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royal infant, and whom Melvill conjured to save him “ from the hands of those who had slain his father,” prevented him from accomplishing his boast, “that he would warrant him from avenging the death of his father.”
The insolence of Bothwell, the danger of the prince, and the reproaches of foreign nations, at length roused the Scottish nobles. Argyle, Athol, Morton, Lindsay, Glencairn, Mar, Lethington, and others, met at Stirling, and entered into an association for the defence of the prince. The queen, on her side, put forth a proclamation on the 28th of May, calling on her subjects to arm, and meet her husband on an appointed day. They came, however, but slowly and ill affected; and Mary, fearing for her safety, was conducted by Bothwell to Borthwick Castle, from which, however, he was soon forced to fly to Dunbar, on the appearance of Lord Home with a body of troops. Mary accompanied his flight in male attire. Having collected what troops she could, she advanced to Carberry Hill
, near Edinburgh, on the 15th of June; and the lords led their forces out against her. Le Croc, the French ambassador, vainly sought to mediate. She offered pardon. “We will be satisfied,” said Morton,“ with the punishment of the murderer of the late king.” “As to pardon,” said Glencairn, have not come here to ask pardon for any offence we have done, but rather to grant pardon to those who have offended.” Finding such to be their temper, and failing in her efforts to rouse her own troops to action, Mary took a farewell (a final one)* of Bothwell, and surrendered to a chief named Kirkcaldy, of Grange, who had assured her of the obedience of the lords provided she dismissed Bothwell, and would engage to govern by their advice. The lords received her with great respect, and conducted her to Edinburgh. The unhappy woman was assailed as she went along with maledictions and the foulest epithets; for the populace had not a doubt of her guilt. When she
* They had been exactly a month married. So little did they gain by their crime !
1567.) MARY A PRISONER AT LOCHLEVIN.
rose in the morning, the first object that met her view was the white flag, which had waved the day before at Carberry Hill, displayed before her window, and on which was portrayed the body of her husband beneath a tree, as it had been found, and her infant son on his knees, saying, Judge, and avenge my cause, oh Lord !"*
Mary had pledged herself to give up Bothwell; yet that very night a letter from her to him was brought by the bearer to the lords, in which she called him her “dear heart, whom she would never forget nor abandon for absence.” They saw she was not to be trusted; and the next day, June 16, they sent her a prisoner to the castle of Lochlevin,t situated on a small island in a lake: its owner, William Douglas, was related to Morton, and married to Murray's mother. The lords soon had convincing proof of the queen's guilt. Bothwell sent one of his servants to fetch him a casket which he had left in the castle of Edinburgh: the messenger was seized, and the casket was found to contain letters and sonnets in the queen's handwriting, which proved her guilt beyond contradiction. Nothing could prevail on the infatuated woman to give up the partner of her crime. “She avoweth constantly," writes Throgmorton, “ that she will live and die with him; and saith that, if it were put to her choice to relinquish her crown and kingdom or the Lord Bothwell, she would leave her kingdom and dignity to go as a simple damsel with him; and that she will never consent that he shall fare worse or have more harm than herself.”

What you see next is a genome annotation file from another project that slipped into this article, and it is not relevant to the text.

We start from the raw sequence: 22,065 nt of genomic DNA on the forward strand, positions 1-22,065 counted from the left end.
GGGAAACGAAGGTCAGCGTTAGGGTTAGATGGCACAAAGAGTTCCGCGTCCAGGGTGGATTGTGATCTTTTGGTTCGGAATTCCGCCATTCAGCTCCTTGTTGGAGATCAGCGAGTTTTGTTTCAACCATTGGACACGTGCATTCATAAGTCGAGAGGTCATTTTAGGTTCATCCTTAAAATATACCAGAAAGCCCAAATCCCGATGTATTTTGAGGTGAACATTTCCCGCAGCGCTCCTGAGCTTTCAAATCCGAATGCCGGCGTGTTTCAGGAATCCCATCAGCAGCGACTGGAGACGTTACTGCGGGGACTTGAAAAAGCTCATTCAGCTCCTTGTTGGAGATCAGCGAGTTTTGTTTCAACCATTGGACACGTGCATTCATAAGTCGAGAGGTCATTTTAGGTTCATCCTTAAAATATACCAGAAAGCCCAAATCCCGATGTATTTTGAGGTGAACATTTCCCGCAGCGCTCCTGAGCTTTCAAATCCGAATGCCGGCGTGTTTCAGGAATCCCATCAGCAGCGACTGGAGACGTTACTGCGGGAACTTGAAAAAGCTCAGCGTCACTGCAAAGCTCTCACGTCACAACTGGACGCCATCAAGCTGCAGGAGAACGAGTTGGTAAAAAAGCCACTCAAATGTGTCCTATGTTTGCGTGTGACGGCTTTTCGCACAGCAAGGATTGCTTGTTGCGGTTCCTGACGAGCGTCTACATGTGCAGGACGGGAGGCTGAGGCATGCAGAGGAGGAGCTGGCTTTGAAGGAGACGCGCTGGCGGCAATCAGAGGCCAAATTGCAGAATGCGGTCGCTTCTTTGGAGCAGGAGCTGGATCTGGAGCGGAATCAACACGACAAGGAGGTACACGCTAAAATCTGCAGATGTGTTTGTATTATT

*“The women be most furious and impudent against the queen, and yet the men be mad enough,” writes Throgmorton to Elizabeth, July 14.
"She spoke,” says Le Croc (Raum., ii., 103), “ on her arrival at Edinburgh of nothing but hanging and crucifying them all, and proceeds constantly in the same fashion, which drives every one to extremity. For they feared lest in the moment of her liberation she would hasten to Bothwell and begin everything anew ; for this reason she was brought in the night to Lochlevin.” At this time, he adds, Lethington swore to him “by his God that they as yet were in alliance neither with Elizabeth nor any foreign power."
To restore Mary to power was therefore out of the question. Some would have been content if she had resigned her crown to her son, and retired to France or England; others required her trial and condemnation, but would have been satisfied with her perpetual imprisonment; a third party, more stern, demanded her capital punishment as the penalty due to her crimes, and as the only mode of assuring the safety of the realm. It was finally concluded to be content for the present with her resignation. Lord Lindsay, a man of rough, brutal manners, was sent to her on the 25th of July, and, under the threat of instant death if she refused, he made her sign her own abdication, and consent to the coronation of her son, an appointment of Murray to the regency, and that of certain others if he should refuse. She subscribed with tears : but Lethington and some of her other friends had secretly directed Sir Robert Melvill to assure her that her resignation was void, and might be revoked when she was at liberty.